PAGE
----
62

I only use terminal (mac) for git, and I only use git for one directory. Is it possible to set the default directory (the directory when terminal is opened) to the directory where I use git, and if so how?

78

As of Mac OS X Lion 10.7, Terminal supports Resume and by default will automatically restore terminals you had open when you quit, restoring their working directories. So, you can just open a new terminal and cd to your git directory, then leave the window open when you Quit. Each time you reopen Terminal, the terminal will be there, in the same directory. (This works for bash by default. If you're using some other shell, you'll need to adapt the code in /etc/bashrc to your shell. I've posted code for zsh in my answer to Resume Zsh-Terminal (OS X Lion) on SuperUser.)

You can also arrange for Terminal to start a shell in a particular directory. You can customize or create a "Settings Profile" to issue a "cd" command when it starts:

Terminal > Preferences > Settings > [profile] > Shell > Startup > Run command

Enable "Run command" and "Run inside shell", then set the command to cd your_git_directory. When you open a new terminal with that profile, it will go to your git directory.

I recommend you Duplicate the current default profile (if you've never changed it, the default is "Basic") using the Action ("gear") menu at the bottom of the profiles list, then customize that profile.

Finally, to have it automatically open a terminal with this profile when you open Terminal, set

Terminal > Preferences > Startup > On Startup, open

to your custom profile. (On Lion, Resume will restore windows that were open when you quit, rather than perform the startup action. As I mentioned, you can just leave this terminal open when you Quit and it will be restored when you open Terminal again. Or, you can press the Option modifier key when quitting; the Quit menu item will change to "Quit and Discard Windows" and the next time you open Terminal it will perform the startup action.)

4
  • Super useful thanks! I've configured Terminal with startup tabs each of my Xcode project and git submodule directories, titles, and colours. Each fires up with a git fetch and git status. Sweet! – Max MacLeod Apr 17 '14 at 7:58
  • The "Run command" way doesn't seem to work if you use something besides "Shells open with" "default login shell" (needed for faster startup for instance apple.stackexchange.com/questions/41743/… ) ... [?] Anyway iterm2 seems to allow the desired behavior, back to it <sigh> – rogerdpack Mar 19 '15 at 21:33
  • @rogerdpack If you set either Shells open with: or Run command: to a command that Terminal can't find in /etc/shells it assumes it isn't a shell and disables behaviors like the "last login" banner and Run inside shell. That's the only reason that workaround works. You're probably better off avoiding that workaround and periodically purging the system log instead, especially if you check the log size first—if it isn't too big, there's no issue to workaround. (And please consider filing a bug report with Apple about the login performance.) – Chris Page Mar 20 '15 at 4:32
  • I would recommend having it cd into your desired directory and then following that up with a clear command so that the prompt looks fresh. Run this command on startup: "cd <path_to_directory> && clear" – tgordon18 Jun 12 '18 at 0:45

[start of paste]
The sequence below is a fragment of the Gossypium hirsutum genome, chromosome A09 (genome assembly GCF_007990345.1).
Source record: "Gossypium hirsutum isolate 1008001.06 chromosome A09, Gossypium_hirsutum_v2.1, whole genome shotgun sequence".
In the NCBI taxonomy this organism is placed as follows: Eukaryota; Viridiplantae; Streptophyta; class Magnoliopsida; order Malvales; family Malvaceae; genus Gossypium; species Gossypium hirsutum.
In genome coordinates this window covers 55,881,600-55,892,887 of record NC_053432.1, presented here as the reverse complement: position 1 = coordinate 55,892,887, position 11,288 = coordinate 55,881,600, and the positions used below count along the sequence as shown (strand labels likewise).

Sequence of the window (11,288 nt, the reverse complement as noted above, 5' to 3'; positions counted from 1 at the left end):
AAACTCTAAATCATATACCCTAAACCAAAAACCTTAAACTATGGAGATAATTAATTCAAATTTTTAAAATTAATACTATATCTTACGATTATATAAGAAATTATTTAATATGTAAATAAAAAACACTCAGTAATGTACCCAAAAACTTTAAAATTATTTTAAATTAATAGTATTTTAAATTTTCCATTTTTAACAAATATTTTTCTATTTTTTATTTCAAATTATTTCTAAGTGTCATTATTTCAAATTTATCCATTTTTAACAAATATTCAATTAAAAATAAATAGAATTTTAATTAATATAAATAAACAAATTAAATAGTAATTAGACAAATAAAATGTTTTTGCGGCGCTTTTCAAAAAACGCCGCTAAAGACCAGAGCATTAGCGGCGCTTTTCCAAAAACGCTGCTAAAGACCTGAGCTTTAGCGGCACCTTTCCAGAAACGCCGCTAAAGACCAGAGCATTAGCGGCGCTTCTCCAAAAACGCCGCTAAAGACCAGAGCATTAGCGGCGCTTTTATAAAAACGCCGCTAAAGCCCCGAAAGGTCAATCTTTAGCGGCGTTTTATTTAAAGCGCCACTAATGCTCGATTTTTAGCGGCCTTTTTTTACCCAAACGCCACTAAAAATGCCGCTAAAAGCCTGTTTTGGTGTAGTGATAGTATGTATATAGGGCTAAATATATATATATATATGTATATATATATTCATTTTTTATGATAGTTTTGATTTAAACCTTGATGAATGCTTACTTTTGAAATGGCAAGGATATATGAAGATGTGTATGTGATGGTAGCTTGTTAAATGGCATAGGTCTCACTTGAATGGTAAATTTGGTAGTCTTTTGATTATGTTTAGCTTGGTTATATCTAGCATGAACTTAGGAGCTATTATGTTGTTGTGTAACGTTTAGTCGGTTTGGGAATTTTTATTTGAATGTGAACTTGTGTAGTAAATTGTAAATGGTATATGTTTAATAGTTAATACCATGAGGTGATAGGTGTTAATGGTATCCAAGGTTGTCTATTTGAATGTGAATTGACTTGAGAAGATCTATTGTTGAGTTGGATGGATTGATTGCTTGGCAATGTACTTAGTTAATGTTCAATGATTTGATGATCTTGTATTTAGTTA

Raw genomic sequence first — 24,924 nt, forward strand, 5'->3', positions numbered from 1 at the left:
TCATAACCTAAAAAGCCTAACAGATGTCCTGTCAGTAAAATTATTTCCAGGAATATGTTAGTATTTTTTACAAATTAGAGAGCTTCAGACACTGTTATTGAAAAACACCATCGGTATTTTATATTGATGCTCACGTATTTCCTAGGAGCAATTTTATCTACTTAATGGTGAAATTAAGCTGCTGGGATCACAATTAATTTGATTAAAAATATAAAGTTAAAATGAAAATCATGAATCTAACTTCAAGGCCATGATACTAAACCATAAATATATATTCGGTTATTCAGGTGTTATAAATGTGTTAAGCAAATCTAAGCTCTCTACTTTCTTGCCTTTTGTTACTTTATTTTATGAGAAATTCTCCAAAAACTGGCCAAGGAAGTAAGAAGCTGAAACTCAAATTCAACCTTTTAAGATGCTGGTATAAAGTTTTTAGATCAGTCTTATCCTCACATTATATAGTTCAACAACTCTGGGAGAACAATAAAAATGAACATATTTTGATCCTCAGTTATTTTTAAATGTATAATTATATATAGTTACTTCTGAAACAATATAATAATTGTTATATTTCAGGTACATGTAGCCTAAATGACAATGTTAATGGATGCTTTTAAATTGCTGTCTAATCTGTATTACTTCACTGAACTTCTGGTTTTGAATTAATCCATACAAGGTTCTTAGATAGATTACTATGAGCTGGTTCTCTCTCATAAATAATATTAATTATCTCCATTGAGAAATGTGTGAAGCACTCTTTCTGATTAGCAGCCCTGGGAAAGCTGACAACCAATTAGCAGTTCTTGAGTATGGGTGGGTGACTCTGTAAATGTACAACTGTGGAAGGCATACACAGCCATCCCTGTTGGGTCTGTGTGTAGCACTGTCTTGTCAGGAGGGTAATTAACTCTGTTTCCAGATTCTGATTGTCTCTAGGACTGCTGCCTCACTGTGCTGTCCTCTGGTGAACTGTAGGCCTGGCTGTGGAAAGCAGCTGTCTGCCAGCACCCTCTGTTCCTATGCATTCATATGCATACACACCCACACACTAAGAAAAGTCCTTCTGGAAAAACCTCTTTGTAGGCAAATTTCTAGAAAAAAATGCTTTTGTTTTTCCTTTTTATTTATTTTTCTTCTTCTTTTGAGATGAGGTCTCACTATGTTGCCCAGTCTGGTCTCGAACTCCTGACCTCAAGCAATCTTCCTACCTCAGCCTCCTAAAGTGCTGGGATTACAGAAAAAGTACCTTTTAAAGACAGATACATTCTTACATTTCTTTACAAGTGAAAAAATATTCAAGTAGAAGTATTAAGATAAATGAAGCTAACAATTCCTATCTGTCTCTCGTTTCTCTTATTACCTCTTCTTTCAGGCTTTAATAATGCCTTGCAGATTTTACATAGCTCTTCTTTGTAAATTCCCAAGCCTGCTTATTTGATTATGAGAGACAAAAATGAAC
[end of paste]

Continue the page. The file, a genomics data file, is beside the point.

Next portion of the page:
50

I like to have 'New windows open with: Same Working Directory'. All answers I've found for this question (many SO's) will break that setting by always going to the new home directory. Below is what I use at the top of my .profile (or .bashrc, etc).

export START="/Users/michael/my/starting/directory"
if [[ $PWD == $HOME ]]; then
    cd $START
fi

This will see if you are in your HOME directory only on launch, and if so change to your new START directory. That way new windows won't automatically run this command.

The only caveat is if you're in your actual HOME directory and open a new window, it will take you to START. Which is expected.

6
  • 7
    Best solution I've found after a long search. – Henrique Müller Jan 6 '17 at 16:36
  • 1
    Worked on my .bash_profile, not on .bashrc nor .profile. – Leo Oct 12 '18 at 9:42
  • 1
    Thank you! Best solution – Nikolay Dyankov Apr 11 '19 at 11:11
  • But does it preserve last working folder on new Tab? – Volatil3 Oct 9 '19 at 15:01
  • @Volatil3 Try it. Yes. – Michael Ozeryansky Oct 9 '19 at 15:06
43

Try echo "cd $directory" >> ~/.bash_profile

1
  • 10
    I had to use: echo "cd "`pwd` >> ~/.bash_profile – meetar Oct 13 '14 at 14:51
14

If you are using for example ZSH, just add to your config file .zshrc this string:

# Working directory
cd ~/Desktop

or for instance:

# Working directory
cd $HOME/Desktop

Change path with your preference.

It just will return command to ZSH, you won't see it in terminal and it will start with your chosen path.

1

I modified @Michael Ozeryansky's answer to solve the caveat he mentioned:

The only caveat is if you're in your actual HOME directory and open a new window, it will take you to START. Which is expected.

To make your second terminal window tab starts from the Home or Any other dir:

export START="/Users/michael/my/starting/directory"
export DIR = "path/to/directory"
if [[ $PWD == $HOME ]]; then
     cd $START
else 
     cd $HOME  // or any other dir: cd $DIR
fi
0

Use a Window Group. Arrange your shell window(s) as you'd want them to be on startup - cd to the directory you want in each, set colors, Shell--Edit Title, etc. Then go to Window--"Save Windows as Group...". Give it a name, check "Use window group when Terminal starts". Next time you start, this arrangement will be your starting point.

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